This section introduces some standard notations and preliminary materials, which
are important in the set-up of the thesis. All the functions considered in the thesis are
real-valued. Let Ω be a convex bounded domain in R^{d}. We denote the boundary of Ω
by Γ :=∂Ω. Let µ= (µ_{1}, . . . , µ_{d}) be a non negative integer with d-components and the
order of µ is denoted by |µ| =µ_{1}+. . .+µ_{d}. Further, let x = (x_{1}, x_{2}, . . . , x_{d}) ∈Ω and
dx=dx_{1}, . . . , dx_{d}. Then, theµ-th derivative of a function ψ is denoted byD^{µ}ψ with

D^{µ}ψ := ∂^{|µ|}ψ

∂x^{µ}_{1}^{1}. . . ∂x^{µ}_{d}^{d}.

We now recall some standard function spaces. Let L^{p}(Ω), 1 ≤ p < ∞, be the linear
space of equivalence classes of measurable functions ψ in Ω such that the measure of
R

Ω|ψ|^{p}dx exists and finite. Moreover, the associated norm on L^{p}(Ω) with 1 ≤ p < ∞,
is

kψk_{L}^{p}_{(Ω)} :=Z

Ω

|ψ|^{p}dx^{1}_{p}
.

Forp=∞,L^{∞}(Ω) is a Banach space of all Lebesgue measurable and essentially bounded
functions, equipped with the norm

kψk_{L}^{∞}_{(Ω)} :=esssup

x∈Ω

|ψ|<∞.

Again, for p= 2, L^{2}(Ω) is a Hilbert space equipped with the inner product
(ψ1, ψ2) =

Z

Ω

ψ1ψ2dx, ∀ψ1, ψ2 ∈L^{2}(Ω).

We denote the support of a functionψ bysupp(ψ) which is a closure of all pointsxwith ψ(x)6= 0, i.e.,

supp(ψ) :=

x: ψ(x)6= 0 .

LetC^{k}(Ω) be the collection of all functions with continuous derivatives upto and includ-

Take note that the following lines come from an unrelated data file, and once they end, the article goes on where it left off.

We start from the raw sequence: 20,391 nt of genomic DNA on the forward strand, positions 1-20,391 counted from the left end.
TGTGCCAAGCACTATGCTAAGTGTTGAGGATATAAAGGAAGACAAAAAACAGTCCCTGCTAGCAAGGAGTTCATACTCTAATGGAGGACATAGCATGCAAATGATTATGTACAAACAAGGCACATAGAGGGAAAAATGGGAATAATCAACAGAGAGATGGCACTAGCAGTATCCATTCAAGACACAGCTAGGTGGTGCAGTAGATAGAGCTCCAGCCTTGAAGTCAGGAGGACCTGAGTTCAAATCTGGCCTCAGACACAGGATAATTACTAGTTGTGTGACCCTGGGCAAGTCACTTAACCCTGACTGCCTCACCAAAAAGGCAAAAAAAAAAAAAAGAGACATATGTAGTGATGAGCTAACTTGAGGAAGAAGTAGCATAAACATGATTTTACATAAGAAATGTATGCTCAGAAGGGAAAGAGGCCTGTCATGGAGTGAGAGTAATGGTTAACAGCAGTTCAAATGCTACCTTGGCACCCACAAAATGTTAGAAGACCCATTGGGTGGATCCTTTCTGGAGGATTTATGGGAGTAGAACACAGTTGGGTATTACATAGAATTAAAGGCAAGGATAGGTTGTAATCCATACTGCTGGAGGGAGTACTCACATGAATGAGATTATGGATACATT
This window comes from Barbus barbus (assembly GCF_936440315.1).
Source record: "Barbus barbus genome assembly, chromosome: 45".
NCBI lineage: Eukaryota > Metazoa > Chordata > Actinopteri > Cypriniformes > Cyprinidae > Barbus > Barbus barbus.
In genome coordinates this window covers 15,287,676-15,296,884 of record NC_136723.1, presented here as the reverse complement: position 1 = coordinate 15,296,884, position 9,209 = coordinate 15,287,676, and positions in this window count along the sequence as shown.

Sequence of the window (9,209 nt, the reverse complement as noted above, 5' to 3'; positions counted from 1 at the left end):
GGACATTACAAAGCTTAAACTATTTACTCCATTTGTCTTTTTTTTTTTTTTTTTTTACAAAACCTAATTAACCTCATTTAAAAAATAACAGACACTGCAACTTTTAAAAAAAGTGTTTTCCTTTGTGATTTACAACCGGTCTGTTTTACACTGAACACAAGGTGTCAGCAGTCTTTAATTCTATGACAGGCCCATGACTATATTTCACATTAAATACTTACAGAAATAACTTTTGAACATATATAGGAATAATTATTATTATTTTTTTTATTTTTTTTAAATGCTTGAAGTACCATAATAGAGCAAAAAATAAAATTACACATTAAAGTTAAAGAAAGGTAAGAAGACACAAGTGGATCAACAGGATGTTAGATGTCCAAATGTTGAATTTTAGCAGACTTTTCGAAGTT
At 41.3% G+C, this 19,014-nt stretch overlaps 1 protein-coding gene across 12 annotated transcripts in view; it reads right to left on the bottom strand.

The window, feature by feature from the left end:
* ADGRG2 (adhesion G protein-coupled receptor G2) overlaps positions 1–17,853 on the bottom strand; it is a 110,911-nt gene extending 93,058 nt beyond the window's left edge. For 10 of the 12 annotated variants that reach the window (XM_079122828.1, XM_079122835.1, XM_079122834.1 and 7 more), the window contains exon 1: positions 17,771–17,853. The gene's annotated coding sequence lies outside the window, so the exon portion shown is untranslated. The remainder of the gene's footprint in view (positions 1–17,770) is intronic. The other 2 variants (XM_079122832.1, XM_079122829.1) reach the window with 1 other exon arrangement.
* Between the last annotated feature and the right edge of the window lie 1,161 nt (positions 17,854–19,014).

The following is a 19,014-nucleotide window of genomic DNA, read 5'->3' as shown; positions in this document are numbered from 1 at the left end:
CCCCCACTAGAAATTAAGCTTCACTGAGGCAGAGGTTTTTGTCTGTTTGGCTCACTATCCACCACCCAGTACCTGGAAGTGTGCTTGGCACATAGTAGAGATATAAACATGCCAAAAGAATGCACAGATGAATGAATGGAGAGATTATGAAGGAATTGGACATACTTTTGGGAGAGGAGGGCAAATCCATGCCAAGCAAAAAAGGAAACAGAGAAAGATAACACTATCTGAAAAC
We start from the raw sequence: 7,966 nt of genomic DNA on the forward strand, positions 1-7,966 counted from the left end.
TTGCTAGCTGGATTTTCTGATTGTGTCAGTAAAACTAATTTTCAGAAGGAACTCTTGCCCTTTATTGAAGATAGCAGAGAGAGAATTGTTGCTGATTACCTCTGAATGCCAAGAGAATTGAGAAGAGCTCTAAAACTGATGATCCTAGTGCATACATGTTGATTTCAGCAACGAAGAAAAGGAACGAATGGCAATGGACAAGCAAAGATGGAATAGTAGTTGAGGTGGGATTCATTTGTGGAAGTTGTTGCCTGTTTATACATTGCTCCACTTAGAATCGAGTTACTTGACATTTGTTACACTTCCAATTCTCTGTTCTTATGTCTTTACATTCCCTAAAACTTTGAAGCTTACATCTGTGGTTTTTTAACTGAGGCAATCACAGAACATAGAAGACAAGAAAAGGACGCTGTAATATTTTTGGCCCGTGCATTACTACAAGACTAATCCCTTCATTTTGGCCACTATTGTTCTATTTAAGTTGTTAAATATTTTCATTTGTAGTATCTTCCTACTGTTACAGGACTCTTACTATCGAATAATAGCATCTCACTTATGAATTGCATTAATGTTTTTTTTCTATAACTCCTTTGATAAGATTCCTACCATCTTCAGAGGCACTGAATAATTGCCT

ing order k in Ω, where k is a non-negative integer. Further, let C_{0}^{k}(Ω) be the space
of all C^{k}(Ω) functions with compact support in Ω. Moreover, the space C_{0}^{∞}(Ω) consists
of all infinitely differentiable functions with compact support in Ω. For a non-negative
integerk, letW^{k,p}(Ω) (1≤p <∞) be the collection of all equivalence class of functions
inL^{p}(Ω) such that the distributional derivatives upto orderkare also belongs toL^{p}(Ω),
i.e.,

W^{k,p}(Ω) :=

ψ ∈L^{p}(Ω) : D^{µ}ψ ∈L^{p}(Ω) for 0≤ |µ| ≤k .

CHAPTER 1. Introduction 9
The space W^{k,p}(Ω) is known as the Sobolev space of order (k, p) on Ω and is endowed
with the norm

kψk_{k,p} :=Z

Ω

X

0≤|µ|≤k

|D^{µ}ψ|^{p}dx^{1}_{p}

, 1≤p <∞.

For p=∞, we define the norm on W^{k,∞}(Ω) by
kψkk,∞:= max

0≤|µ|≤kkD^{µ}ψk_{L}^{∞}_{(Ω)}.

Further, we denote the semi-norm on W^{k,p}(Ω) by | · |_{W}k,p(Ω) which is defined as

|ψ|_{W}^{k,p}_{(Ω)} := X

|µ|=k

kD^{µ}ψkL^{p}(Ω).

When p= 2, we denote W^{k,p}(Ω) =H^{k}(Ω). Moreover, if k = 0 and p= 2 then we have
W^{0,2}(Ω) =H^{0}(Ω) =L^{2}(Ω). Let H^{k}(Ω) be the Hilbert space with inner product

(ψ_{1}, ψ_{2})_{k} := X

0≤|µ|≤k

Z

Ω

D^{µ}ψ_{1}D^{µ}ψ_{2}dx, ψ_{1}, ψ_{2} ∈H^{k}(Ω).

Observe that the Sobolev space H^{k}(Ω) and H_{0}^{k}(Ω), respectively, are defined to be the
closure ofC^{∞}(Ω) andC_{0}^{∞}(Ω) with respect to the normk·k_{k}and semi-norm|·|_{k}. Further,
we shall denote the space H^{−1}(Ω) as the dual of H_{0}^{1}(Ω) with the norm

kψ_{1}k_{H}^{−1}_{(Ω)}:= sup

ψ2∈H_{0}^{1}(Ω), ψ26=0

(ψ_{1}, ψ_{2})
kψ_{2}k_{H}^{1}_{(Ω)}.

For 1 ≤ p ≤ ∞, we now define the standard Bochner spaces L^{p}(0, T;B), where B is a